h2h Corner ~ 2011 head-2-head first base Rankings

For a downloadable spreadsheet, please visit: awesome-h2h-rankings.comsizzle.

Is there really anything exciting about first base when you’re over the age of 15? By 16, you should have rounded second and also realized that slugging first basemen aren’t exactly Wendy Peffercorn.

Pujols is Pujols, Votto has a few more steals and a better ballpark than Miguel Cabrera. Adrian Gonzalez left Death Valley for Pesky Pole and the Green Monster to partner with the steady and healthy Kevin Youkilis. Mark Teixeira puts up massive numbers even with a flukey bad AVG, Ryan Howard is in decline from great numbers, Adam Dunn takes his homerun hitting talents to a bandbox, Fielder has a bounce back year (when it comes to AVG) and Kendry Morales is healthy.

That is your top 10 first basemen – not too hard a nut, and really you should be happy with any of them.

Of course, once you exit the top 10, there are some questions. One that I’m not capable of answering: is Justin Morneau (#11 first baseman, 39th overall) recovered? It sure seems like he could be. If so, he’d probably leapfrog a few guys, given his consistent track record. Still, his home ballpark really limits his power potential. Nonetheless, if you’re frozen out of the top 10, Morneau is a phenomenal value pick. I have him as the 11th first baseman and still inside the top 40 hitters. One of the top first basemen is likely to fall and you might as well be the guy to catch that player and stock up on other shallower positions earlier in the draft.

Anyone who knows me knows I dislike James Loney as any sort of fantasy option. So how can I have someone like Billy Butler (12, 55) – who has averaged just over 15 HRs for the past three years – as high as I do? Well, he’ll hit above .300 (which Loney wont) and he has a good chance to hit 20+ HRs (Loney has no chance). I’m not sure there is a ton of upside with Butler, but there is very little risk. Clearly, if Butler is your starting first baseman, you loaded up on infielders and outfielders in the earlier rounds, which mitigates the power loss you get with him. What Butler allows you to do is take chances on guys like Mike Stanton who could provide a ton of pop but at a significant batting average cost.

Another surprising no-power first basemen who appears somewhat high in my rankings is Gaby Sanchez (14, 82). Sanchez should easily duplicate last year’s line (.273/.341/.448) with some upside to improve upon it. I see him getting on base more, hitting for more power (say 22-25 HRs) and being a pretty good overall value. He’s another safe grab that allows you to go for upside in other areas.

In reality, though, there isn’t much analysis required for this position. If you’re in a 10-team league, you’ll get a fine first basemen. If you’re in a 12-team league, you’ll also get a fine first basemen. My advice is to know what kind of first basemen you’re getting. If he’s likely to be a batting average drain but provide big power numbers, you should probably avoid the Mike Stantons/Chris B. Youngs of the world. If the opposite, go heavy on those types of players.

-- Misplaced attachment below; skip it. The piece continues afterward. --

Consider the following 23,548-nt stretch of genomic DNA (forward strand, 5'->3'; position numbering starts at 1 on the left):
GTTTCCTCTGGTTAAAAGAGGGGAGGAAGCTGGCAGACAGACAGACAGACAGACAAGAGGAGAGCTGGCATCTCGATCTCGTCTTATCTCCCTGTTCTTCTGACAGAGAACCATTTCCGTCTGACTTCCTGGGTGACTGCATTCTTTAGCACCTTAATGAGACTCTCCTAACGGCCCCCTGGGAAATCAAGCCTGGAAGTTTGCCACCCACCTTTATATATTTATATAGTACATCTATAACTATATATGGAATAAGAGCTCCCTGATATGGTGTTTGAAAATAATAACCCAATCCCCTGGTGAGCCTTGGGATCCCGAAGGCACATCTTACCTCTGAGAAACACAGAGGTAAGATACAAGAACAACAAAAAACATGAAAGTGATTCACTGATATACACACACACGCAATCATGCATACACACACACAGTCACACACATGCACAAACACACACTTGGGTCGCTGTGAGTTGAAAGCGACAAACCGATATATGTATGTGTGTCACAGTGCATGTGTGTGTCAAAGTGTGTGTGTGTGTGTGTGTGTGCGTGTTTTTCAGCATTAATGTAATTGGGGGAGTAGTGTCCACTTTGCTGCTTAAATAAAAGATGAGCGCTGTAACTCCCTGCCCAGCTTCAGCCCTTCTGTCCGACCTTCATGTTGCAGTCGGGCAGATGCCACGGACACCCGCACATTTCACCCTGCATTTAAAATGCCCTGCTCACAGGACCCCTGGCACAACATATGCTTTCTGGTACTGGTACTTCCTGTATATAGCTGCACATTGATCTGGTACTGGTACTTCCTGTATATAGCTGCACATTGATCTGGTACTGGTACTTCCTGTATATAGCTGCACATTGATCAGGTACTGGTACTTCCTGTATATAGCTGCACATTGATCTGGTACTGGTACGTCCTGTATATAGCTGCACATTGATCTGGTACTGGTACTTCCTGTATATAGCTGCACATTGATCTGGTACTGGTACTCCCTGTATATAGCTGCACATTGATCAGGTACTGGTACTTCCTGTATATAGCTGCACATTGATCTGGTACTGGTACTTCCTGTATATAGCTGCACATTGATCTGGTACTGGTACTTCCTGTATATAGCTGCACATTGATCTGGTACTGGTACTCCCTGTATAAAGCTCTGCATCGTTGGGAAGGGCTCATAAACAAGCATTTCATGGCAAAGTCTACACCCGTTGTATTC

Sleeper sofa:

Ike Davis (17, 111): I avoided making a Dwight Eisenhower joke here. I’m sorry. Davis loved his first taste of the majors (.264/.351/.440). I see nowhere to go but up from there. I think his average should improve to something that represents his minor league track record – comfortably in .280s. He should add a few more HRs, possibly getting to 25 and, perhaps improve on his 12% walk rate of last year. In short, I see his average, OBP and SLG% increasing.

Mitch Moreland (25, 234): In just 173 PAs last season, Moreland posted a .255/.364/.469 line with seven HRs. Given his home ballpark and prodigious line-up support, it’s pretty easy to see Moreland pushing 20 HRs and 80 RBIs with a decent average that could approach .280. There is a certain amount of risk with him, given the lack of track record and the presence of Chris Davis, Mike Napoli and (potentially) David Murphy, but, as someone who gets very little attention, he could easily wind-up in the top 15 at the position.

Brandon Allen (26, 240): If he finds playing time, likely in the outfield, the 25 year-old could be an incredibly cheap source of power. While he wont hit for a great average (think .250), he could swing his way to 25+ HRs with a full season of ABs in the desert. Those of you in deep or NL-only leagues should monitor spring training to see if he has a chance of breaking with the MLB club.

Juan Miranda (45, 367): The reason Allen has little chance of being the Diamondbacks 2011 starting first basemen is newly acquired Juan Miranda, who was blocked by Mark Teixeira. If given the at bats, Miranda has the power upside of Allen. All signs point to him getting full time at bats, which make 20 HRs all but a lock. He might hit for a poor average, but his late, 30 HR upside comes with a few downsides.

You can get full first base ranks here.

If you have ideas for other columns, post your thoughts in the comments. Also, feel free to share your insights below or at my Twitter (@h2h_corner).

2 responses to this post.

  1. […] Baseball 101 just released their Head to Head First Base Rankings.  As shallow as some of the other positions are, first base is deeper than […]

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  2. More Information On The Power Team 280 Ton…

    […] ery little risk. Clearly, if Butler is your starting first baseman, you loaded u […]…

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